Interventions advocating decriminalisation are rooted in evidence, both evidence of the harm that drug policies that criminalise can do, and evidence of the harm reduction that removing or reforming these policies can bring. We discuss this evidence in more detail in week 2, in Step 2.8.
Nothing about us, without us
Last, but perhaps most importantly, harm reduction fundamentally stands for community involvement and aims at empowering people who use drugs to represent their own community. There is an obvious paradox in giving a voice to people, that in many places, are considered to be criminals. Speaking up as a person who uses drugs can lead to a lot of problems. This is a complex but essential component of harm reduction.
The fourth week will look more into the role of community-based and community-led harm reduction and expands on two component of community mobilisation; peer work and self-organisation.
Lastly, we want to indicate that harm reduction in the drugs field has a long history. It can be traced back to the prescription of heroin and morphine to people dependent on opioids in the UK in the 1920s, and to the introduction of methadone maintenance in the USA in the 1960s. In 1974, the World Health Organization (WHO) recommended policies of harm reduction to “prevent or reduce the severity of problems associated with the non-medical use of dependence-producing drugs”, noting that this goal is at once “broader, more specific” as well as “more realistic” than the prevention of non-medical use per se in many countries.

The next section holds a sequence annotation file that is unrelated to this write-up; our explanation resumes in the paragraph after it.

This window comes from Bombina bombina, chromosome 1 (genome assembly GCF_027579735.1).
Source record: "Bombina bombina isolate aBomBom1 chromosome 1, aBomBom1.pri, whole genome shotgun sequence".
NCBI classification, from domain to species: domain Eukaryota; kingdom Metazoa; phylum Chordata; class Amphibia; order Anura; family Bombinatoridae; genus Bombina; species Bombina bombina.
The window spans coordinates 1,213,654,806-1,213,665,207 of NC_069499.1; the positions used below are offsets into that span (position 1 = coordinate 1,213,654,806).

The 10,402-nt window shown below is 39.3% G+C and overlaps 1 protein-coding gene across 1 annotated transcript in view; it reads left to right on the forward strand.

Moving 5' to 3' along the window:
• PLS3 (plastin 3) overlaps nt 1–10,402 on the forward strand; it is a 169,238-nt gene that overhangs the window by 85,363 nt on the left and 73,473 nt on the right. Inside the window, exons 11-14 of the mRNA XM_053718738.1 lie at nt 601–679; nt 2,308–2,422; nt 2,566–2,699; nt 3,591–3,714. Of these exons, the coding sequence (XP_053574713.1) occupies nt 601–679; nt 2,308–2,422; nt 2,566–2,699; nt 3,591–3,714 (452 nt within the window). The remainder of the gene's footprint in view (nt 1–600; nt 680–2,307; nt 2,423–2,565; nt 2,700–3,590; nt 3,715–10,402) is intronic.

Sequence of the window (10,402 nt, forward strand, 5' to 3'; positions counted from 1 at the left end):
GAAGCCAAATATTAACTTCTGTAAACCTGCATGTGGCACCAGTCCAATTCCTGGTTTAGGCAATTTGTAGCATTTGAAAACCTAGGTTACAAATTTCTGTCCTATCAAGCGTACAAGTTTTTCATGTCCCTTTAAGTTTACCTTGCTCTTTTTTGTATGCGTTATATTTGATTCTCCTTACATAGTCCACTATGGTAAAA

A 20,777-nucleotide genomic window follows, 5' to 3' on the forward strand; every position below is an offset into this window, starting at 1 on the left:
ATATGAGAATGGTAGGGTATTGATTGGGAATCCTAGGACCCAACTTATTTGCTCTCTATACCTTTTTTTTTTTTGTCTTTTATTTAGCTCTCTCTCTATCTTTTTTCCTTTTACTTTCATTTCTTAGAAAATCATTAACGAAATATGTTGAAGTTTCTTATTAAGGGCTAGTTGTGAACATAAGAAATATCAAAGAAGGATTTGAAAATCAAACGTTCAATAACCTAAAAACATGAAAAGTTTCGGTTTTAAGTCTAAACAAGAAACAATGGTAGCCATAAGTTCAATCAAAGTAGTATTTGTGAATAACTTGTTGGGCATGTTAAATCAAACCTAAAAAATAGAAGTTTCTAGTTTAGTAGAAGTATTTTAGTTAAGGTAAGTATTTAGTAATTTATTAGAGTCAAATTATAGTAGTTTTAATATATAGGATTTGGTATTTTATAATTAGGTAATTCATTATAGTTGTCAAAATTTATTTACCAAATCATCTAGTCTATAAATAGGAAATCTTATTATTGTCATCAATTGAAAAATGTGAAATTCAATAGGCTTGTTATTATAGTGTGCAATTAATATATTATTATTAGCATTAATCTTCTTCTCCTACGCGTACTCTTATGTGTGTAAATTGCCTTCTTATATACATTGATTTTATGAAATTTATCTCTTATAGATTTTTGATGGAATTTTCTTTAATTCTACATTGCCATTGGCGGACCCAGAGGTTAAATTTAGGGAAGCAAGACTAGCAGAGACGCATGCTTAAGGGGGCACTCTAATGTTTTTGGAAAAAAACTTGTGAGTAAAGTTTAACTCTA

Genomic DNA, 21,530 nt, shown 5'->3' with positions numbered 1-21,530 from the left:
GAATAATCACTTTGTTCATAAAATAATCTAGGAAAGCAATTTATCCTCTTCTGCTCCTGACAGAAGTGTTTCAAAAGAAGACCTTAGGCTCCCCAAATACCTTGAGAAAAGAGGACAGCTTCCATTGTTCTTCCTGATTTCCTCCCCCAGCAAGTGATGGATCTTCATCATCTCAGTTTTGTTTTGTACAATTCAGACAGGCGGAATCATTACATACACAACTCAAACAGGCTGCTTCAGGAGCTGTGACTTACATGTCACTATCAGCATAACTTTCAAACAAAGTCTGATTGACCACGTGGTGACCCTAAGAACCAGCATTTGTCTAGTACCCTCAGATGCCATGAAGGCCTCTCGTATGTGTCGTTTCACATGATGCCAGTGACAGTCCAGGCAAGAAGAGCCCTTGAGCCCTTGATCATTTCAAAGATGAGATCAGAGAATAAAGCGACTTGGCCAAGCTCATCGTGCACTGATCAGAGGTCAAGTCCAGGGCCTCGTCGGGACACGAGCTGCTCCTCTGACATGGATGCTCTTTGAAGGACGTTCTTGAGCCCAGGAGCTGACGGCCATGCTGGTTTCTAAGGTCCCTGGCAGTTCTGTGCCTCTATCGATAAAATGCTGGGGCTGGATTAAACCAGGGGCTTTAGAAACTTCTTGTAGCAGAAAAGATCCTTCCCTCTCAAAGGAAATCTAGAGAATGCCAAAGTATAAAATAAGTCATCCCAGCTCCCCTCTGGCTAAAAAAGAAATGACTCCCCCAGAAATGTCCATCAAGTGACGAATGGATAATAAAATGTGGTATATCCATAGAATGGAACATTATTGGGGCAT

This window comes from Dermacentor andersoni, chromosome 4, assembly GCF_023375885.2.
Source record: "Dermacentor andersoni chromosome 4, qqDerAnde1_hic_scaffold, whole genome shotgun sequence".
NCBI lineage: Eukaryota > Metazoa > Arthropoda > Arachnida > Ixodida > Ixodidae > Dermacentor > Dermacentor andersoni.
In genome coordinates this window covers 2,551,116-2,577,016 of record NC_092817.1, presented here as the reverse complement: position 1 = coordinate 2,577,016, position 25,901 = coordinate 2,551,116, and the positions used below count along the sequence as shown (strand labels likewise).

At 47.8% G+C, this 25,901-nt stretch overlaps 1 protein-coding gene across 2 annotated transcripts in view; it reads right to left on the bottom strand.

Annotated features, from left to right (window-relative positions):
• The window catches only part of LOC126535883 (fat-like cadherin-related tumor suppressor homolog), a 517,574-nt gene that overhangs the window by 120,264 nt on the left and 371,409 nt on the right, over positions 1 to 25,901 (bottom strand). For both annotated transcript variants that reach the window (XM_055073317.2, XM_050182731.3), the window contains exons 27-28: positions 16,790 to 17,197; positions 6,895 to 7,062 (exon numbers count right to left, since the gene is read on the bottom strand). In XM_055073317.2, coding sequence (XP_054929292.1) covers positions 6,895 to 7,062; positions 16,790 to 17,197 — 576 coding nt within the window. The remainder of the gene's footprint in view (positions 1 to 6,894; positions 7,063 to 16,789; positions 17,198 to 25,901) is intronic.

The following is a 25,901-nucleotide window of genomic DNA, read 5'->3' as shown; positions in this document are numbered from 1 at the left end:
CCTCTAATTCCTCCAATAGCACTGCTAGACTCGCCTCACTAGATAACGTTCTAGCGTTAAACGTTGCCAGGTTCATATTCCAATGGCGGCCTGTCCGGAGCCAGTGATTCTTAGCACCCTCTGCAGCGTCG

Harm reduction also connects with shifts in public health more generally. By the 1980s, the ‘new’ public health movement, endorsed by the World Health Organization, had adopted a vision of public health beyond narrowly defined biomedical understandings that re-defined health as well-being more generally, and which saw harm as a product of the social and policy environment (WHO, 1986). This gave much greater emphasis to community-based risk reduction, including through community involvement, and less emphasis on health service based treatment alone. Harm reduction is an exemplar ‘public health’ intervention.
Share this post
Drug Use and Harm Reduction
Reach your personal and professional goals
Unlock access to hundreds of expert online courses and degrees from top universities and educators to gain accredited qualifications and professional CV-building certificates.
Join over 18 million learners to launch, switch or build upon your career, all at your own pace, across a wide range of topic areas.